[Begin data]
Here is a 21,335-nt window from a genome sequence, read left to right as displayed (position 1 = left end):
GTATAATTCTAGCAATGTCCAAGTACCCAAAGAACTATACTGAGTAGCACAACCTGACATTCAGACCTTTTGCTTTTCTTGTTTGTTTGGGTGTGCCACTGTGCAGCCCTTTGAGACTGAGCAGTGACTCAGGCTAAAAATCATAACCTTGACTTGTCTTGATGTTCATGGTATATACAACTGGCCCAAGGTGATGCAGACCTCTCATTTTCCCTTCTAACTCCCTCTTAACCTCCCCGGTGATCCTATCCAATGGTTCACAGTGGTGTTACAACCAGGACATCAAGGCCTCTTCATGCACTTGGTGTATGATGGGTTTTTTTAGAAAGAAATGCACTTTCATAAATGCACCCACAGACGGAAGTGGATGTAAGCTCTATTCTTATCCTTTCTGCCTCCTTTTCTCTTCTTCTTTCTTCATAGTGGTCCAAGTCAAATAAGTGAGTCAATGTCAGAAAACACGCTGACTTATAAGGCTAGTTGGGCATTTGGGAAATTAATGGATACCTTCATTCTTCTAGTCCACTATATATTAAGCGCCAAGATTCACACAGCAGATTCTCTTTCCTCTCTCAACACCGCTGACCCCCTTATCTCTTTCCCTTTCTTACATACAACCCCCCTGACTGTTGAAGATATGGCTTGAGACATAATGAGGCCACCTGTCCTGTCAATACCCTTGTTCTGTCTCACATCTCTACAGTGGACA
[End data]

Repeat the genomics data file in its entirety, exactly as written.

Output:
Here is a 21,335-nt window from a genome sequence, read left to right as displayed (position 1 = left end):
GTATAATTCTAGCAATGTCCAAGTACCCAAAGAACTATACTGAGTAGCACAACCTGACATTCAGACCTTTTGCTTTTCTTGTTTGTTTGGGTGTGCCACTGTGCAGCCCTTTGAGACTGAGCAGTGACTCAGGCTAAAAATCATAACCTTGACTTGTCTTGATGTTCATGGTATATACAACTGGCCCAAGGTGATGCAGACCTCTCATTTTCCCTTCTAACTCCCTCTTAACCTCCCCGGTGATCCTATCCAATGGTTCACAGTGGTGTTACAACCAGGACATCAAGGCCTCTTCATGCACTTGGTGTATGATGGGTTTTTTTAGAAAGAAATGCACTTTCATAAATGCACCCACAGACGGAAGTGGATGTAAGCTCTATTCTTATCCTTTCTGCCTCCTTTTCTCTTCTTCTTTCTTCATAGTGGTCCAAGTCAAATAAGTGAGTCAATGTCAGAAAACACGCTGACTTATAAGGCTAGTTGGGCATTTGGGAAATTAATGGATACCTTCATTCTTCTAGTCCACTATATATTAAGCGCCAAGATTCACACAGCAGATTCTCTTTCCTCTCTCAACACCGCTGACCCCCTTATCTCTTTCCCTTTCTTACATACAACCCCCCTGACTGTTGAAGATATGGCTTGAGACATAATGAGGCCACCTGTCCTGTCAATACCCTTGTTCTGTCTCACATCTCTACAGTGGACA